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  • Sorry for your loss, UT. It sounds like Mrs. UT Sr. lived a full life.
    If I were dead, could I do this?
  • Thanks Iuv. She was a fine and vibrant woman, particularly in her youth. She had deep auburn hair which earned her the nickname Sunset by her colleagues while in the army, and she had a temperament to match. Feisty and passionate. This is her in her pomp, aged 22. On her tunic is her Intelligence Corps badge, which I still have, and at this point you can see she is a corporal. I still have those stripes and the lanyard she has on. These are the early days of what eventually became MI5 and MI6.

    image
    The Moving Finger writes; and, having writ.
    Moves on: nor all thy Piety nor Wit.
    Shall lure it back to cancal half a line,
    Nor all thy Tears wash out a Word of it.
  • Reminds me of my grandmother's Marines photo ❤
    If I were dead, could I do this?
  • Shashi Kapoor of Siddhartha (1972)
    If I were dead, could I do this?
  • Christine Keeler, famous for being at the centre of the Profumo affair in the UK in 1963.
    Small claim to fame. Her biological Father, Colin, left the family in 1949. (Christine's Mother married Edward Huish, who adopted her and bought her up and abused her). Colin was a photographer and worked at Butlins in Clacton on Sea for a time, where I was bought up from age 5. In the first couple of years we lived there, my parents rented out rooms to Butlins in the season to put up staff that could not live at the camp, and Colin was one of those who stayed with us. He took a portrait photo of both my Sister and I, which I still have.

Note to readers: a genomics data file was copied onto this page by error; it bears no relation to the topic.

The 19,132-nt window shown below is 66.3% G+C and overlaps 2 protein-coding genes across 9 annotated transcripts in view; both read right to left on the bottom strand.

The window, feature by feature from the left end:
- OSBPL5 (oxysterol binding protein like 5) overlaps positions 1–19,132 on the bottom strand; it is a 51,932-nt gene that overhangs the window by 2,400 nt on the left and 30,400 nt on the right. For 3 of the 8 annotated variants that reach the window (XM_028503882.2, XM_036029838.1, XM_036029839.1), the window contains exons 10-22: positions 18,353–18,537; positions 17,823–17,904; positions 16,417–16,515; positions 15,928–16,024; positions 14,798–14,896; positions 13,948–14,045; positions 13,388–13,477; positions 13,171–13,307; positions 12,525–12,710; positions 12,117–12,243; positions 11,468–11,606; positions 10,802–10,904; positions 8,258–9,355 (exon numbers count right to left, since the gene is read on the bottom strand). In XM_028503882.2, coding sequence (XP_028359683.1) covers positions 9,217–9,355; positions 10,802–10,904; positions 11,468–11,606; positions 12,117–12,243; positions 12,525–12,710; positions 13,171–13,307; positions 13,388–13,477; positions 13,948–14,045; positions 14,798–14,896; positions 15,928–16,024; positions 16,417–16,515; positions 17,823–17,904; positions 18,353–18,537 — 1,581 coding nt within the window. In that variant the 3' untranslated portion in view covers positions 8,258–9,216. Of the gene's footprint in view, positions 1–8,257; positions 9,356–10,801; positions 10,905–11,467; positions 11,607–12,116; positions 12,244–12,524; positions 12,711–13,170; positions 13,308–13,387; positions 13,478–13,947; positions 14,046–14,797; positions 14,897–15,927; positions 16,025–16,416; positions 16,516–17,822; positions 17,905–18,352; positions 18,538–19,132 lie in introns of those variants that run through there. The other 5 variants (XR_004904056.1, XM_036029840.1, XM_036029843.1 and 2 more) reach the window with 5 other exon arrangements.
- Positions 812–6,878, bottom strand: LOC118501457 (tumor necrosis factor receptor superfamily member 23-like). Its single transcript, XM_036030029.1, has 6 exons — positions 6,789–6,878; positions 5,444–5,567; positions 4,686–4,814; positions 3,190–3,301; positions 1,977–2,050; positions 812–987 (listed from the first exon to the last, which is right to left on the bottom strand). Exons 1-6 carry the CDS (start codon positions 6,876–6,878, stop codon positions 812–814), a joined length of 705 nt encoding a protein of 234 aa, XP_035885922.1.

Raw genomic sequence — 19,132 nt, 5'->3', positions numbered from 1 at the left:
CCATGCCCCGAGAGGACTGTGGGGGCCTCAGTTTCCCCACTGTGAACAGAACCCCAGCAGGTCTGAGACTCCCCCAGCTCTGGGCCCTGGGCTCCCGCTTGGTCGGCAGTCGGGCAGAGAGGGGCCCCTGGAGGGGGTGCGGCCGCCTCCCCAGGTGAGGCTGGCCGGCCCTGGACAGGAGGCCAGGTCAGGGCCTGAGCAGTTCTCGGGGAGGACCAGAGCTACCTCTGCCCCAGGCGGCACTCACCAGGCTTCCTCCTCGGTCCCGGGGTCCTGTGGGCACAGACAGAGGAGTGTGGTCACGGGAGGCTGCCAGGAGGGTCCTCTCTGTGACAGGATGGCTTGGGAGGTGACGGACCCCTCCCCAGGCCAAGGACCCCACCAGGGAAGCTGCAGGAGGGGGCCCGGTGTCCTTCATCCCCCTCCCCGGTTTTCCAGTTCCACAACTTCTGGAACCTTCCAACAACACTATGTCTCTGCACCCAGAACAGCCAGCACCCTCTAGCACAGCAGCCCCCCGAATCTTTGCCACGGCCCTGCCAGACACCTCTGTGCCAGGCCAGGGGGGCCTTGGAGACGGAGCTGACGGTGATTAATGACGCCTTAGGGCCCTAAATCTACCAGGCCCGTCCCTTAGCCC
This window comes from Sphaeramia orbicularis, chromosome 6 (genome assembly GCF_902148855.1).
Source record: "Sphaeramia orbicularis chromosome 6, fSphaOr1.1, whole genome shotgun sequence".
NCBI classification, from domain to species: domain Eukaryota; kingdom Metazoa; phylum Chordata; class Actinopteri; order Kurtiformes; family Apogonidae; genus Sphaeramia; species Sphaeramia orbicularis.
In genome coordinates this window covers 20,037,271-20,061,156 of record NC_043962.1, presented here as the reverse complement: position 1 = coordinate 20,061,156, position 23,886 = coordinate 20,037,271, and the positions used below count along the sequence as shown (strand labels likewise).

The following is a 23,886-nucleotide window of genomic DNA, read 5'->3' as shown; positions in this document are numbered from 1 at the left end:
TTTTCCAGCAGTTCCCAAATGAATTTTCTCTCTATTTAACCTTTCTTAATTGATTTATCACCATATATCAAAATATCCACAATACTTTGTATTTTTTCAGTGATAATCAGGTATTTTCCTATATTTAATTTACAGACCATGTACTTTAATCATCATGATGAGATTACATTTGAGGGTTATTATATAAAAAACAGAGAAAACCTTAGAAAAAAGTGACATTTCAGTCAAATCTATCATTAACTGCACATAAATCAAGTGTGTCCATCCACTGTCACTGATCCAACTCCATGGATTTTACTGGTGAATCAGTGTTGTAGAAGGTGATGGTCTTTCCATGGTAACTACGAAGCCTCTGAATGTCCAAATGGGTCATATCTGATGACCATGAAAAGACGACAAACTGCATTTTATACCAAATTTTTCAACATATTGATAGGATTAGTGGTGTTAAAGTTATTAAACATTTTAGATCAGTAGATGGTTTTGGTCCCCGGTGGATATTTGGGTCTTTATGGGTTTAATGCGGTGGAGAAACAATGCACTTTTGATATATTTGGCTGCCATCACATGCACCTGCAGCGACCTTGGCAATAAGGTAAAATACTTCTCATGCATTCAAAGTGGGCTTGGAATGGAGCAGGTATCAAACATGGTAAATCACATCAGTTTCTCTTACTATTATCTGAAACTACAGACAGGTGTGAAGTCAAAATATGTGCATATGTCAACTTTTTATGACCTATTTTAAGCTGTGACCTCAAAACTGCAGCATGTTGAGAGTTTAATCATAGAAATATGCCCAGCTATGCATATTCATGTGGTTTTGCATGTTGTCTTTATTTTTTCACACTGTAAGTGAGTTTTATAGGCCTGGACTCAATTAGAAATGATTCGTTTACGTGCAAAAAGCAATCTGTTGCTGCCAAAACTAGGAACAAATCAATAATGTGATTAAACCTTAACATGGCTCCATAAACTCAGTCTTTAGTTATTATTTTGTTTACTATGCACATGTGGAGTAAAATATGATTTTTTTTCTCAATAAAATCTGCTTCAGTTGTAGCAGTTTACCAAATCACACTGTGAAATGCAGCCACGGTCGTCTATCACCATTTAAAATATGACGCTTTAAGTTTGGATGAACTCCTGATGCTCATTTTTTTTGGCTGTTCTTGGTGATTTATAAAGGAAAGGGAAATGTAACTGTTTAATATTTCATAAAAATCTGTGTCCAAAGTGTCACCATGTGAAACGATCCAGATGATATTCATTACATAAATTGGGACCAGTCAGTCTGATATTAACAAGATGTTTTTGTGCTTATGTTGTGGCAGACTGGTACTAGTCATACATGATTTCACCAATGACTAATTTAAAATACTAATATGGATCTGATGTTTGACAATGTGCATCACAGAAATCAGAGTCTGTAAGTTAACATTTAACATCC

The Moving Finger writes; and, having writ.
    Moves on: nor all thy Piety nor Wit.
    Shall lure it back to cancal half a line,
    Nor all thy Tears wash out a Word of it.
  • Wow what an icon your mother is UT!! I really like her badges and stripes too. I bet you feel very proud.
  • Thank you Serenity. We knew nothing about her time at Bletchley until the mid 70's. The site and its function was top secret during the war and people that worked there had to sign the official secrets act. My Mum said she had to do this at least 4 times during her time there. Where she worked they were looking for repeating groups of 4 letters in a list of groups of 4 letters in an intercepted message. The sequence of letters they were looking for was the 'crib' which was what they thought was the code set for the day on the German, or in her case, Japanese, enciphered messages. Churchill refered to the people working at Bletchley as 'The Golden Geese that never cackled'. In the building where she worked (block F - demolished in the 1970's) they had bags marked 'Top Secret' where all the paperwork they had worked on each day was placed and was taken off and incinerated.
    It was not until the late 70's that Bletchleys secret past became more common knowledge and she just said one day 'Oh, I was there during the war'. My Dad, her parents and Brothers knew she was at a posting in Bletchley, but she never told them what she did and they never asked.